I recently gave a presentation about my freelance work to a graphic design class at Union College in Lincoln, Nebraska. I was asked to speak about why I do freelance and give some tips about entering the freelance market. Here is a condensed version of the presentation.
What are the advantages and disadvantages of freelance work?
Advantage: Unlimited income
You can make as much money as you ask for. As long as the client says yes and pays you, the money is yours. If you feel like you should be paid more, ask for more money on your next project. You can give yourself a raise any time you want.
Disadvantage: Inconsistent income
When you work at a business, you’re generally guaranteed a salary. When you work for yourself, there are months where you are flush with cash, and there may be months where you have almost no income. This is a new concept to a lot of people. It means you have to do income projections and determine how much you can safely pay yourself.
At most normal jobs, you will be expected to be there between a certain time period and expected to dress a certain way. There will be someone you have to turn your work in to who will be critiquing it before it goes to the client, and they will be imposing their opinions on how your work should be done.
In the freelance world, I can work at midnight in my pajamas in Nebraska. I can work on a beach in Florida in my swimsuit. And no one is telling me whether or not my project is ready to be presented to the client.
You are the only person you’re answering to about getting things done. If you wait until the last minute to complete a project, you are the one who deals with the consequences. If you have a hard time motivating yourself, you are the one who has to figure out how to focus. There won’t be any classmates to do your projects with, no teachers checking in on how the project is progressing, and no supervisors making sure the project is done right.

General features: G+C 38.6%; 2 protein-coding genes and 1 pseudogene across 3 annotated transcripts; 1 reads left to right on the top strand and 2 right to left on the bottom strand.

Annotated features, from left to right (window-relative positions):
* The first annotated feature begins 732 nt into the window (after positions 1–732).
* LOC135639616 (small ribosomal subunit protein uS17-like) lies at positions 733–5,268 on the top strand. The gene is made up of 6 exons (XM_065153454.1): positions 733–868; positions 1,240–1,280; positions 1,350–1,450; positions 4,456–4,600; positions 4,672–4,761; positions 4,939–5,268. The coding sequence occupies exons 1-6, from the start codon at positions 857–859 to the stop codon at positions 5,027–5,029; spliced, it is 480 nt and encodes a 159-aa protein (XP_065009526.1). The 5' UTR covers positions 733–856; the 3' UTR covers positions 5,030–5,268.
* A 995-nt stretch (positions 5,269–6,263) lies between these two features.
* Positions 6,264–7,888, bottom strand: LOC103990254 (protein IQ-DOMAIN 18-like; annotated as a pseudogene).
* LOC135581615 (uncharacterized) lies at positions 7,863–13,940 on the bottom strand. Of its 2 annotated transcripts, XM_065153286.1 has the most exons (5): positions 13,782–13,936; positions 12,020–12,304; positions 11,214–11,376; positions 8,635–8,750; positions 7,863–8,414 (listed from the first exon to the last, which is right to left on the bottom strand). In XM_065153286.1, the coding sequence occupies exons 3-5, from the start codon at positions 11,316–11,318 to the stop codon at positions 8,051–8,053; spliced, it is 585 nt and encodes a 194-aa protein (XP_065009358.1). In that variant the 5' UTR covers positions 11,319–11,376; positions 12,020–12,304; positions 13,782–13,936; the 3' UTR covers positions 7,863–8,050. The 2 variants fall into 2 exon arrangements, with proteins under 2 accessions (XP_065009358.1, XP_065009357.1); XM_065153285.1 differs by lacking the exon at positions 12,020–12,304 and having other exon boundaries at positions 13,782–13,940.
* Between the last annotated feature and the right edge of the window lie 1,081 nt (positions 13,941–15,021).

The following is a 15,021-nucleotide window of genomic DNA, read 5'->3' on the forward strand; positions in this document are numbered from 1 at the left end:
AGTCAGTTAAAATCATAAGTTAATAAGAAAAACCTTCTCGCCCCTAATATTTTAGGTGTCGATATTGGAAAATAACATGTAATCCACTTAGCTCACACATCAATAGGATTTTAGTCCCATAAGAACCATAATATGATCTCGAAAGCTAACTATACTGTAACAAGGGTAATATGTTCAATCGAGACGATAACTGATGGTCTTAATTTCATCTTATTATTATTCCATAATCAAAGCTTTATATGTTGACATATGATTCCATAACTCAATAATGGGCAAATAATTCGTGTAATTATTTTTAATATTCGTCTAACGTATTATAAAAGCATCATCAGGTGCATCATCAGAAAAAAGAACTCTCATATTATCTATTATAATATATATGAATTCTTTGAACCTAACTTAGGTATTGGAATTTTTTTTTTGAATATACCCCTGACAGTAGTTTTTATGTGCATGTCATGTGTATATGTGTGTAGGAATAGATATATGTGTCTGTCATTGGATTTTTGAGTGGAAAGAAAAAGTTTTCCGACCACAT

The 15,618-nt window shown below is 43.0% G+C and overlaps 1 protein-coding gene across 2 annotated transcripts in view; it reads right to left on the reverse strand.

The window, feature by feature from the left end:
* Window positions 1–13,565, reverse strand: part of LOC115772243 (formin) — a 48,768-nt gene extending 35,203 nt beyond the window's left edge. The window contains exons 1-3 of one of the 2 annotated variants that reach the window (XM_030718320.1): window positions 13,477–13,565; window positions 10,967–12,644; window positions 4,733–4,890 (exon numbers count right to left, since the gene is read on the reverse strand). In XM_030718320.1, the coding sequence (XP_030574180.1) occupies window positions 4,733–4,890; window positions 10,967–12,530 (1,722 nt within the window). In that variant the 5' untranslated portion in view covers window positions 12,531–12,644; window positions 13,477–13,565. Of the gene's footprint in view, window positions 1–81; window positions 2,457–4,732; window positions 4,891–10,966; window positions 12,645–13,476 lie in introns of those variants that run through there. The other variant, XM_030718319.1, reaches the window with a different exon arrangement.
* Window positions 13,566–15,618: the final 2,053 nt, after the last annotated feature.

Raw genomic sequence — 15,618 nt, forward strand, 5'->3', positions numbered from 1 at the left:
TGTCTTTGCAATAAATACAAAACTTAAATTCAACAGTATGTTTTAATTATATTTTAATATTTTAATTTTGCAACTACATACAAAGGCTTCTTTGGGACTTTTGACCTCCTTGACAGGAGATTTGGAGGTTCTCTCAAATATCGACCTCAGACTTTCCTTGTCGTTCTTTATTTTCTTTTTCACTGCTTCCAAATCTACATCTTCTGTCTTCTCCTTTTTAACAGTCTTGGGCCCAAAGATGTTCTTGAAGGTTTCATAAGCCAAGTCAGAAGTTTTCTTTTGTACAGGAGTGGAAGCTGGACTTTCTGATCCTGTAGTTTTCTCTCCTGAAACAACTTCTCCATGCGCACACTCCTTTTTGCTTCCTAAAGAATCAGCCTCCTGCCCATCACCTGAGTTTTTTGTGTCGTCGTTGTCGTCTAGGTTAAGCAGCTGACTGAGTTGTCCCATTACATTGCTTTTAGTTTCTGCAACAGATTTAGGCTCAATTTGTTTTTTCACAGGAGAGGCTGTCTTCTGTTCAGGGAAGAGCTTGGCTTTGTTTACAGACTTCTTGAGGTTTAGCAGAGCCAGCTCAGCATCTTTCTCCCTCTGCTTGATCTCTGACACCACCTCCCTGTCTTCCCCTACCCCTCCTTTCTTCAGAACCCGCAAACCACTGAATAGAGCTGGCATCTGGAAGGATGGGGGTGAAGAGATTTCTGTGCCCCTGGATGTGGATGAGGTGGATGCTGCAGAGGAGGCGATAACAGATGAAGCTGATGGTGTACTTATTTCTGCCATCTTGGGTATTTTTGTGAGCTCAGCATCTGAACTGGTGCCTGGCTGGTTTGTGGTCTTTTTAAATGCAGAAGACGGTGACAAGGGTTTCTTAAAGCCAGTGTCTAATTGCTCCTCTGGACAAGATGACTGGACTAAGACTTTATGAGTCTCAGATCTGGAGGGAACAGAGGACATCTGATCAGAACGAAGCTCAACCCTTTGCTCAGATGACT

Advantage: Variety of work
You often work on the same kind of projects repeatedly at a lot of offices. You might get bored because you don’t feel challenged. In freelance work, one day I may be editing an article about finance, the next day I am creating cover art for a podcast, the next day I am designing and writing marketing material for a flyer. The variety is endless.
Disadvantage: You are the entire agency
You may love graphic design or writing, but doing freelance work involves a lot more than these. Suddenly you are the art director, HR director, marketing director, copywriter, project manager, finance director, and more. You have to learn how to do all of these jobs well, or at least adequately, to maintain your business.
How do you get clients?
Personal connections: These are one of the easiest and best ways to gain freelance work, especially when you are just starting out. One of my clients is a friend from college who started his own business. When he found out I do freelance work, he turned over some of the marketing work to me.
It helps to bring up the fact that you do freelance work at every opportunity possible. Eventually, assuming your work is good enough, other people will start doing the promoting for you. But you have to do the initial promoting.
Direct email: One of the longest clients I’ve had is a magazine I edit for. The way I connected with them was emailing the then editor asking if they had any writer positions available. They took several months to respond, but when they did I started writing articles on a monthly basis. I do overflow work for a marketing agency, and I found them through direct email as well. I emailed the art director asking if they were in need of someone to handle overflow work.
Online promotion: This includes social media such as Instagram, Facebook, and LinkedIn, and it includes other methods such as a personal website and personal blogging.
Ways not to get clients
Cold calling: This includes physically going to businesses and dropping off business cards. Generally you are not able to even have a conversation with the person who is making marketing decisions. This is both uncomfortable and a waste of time.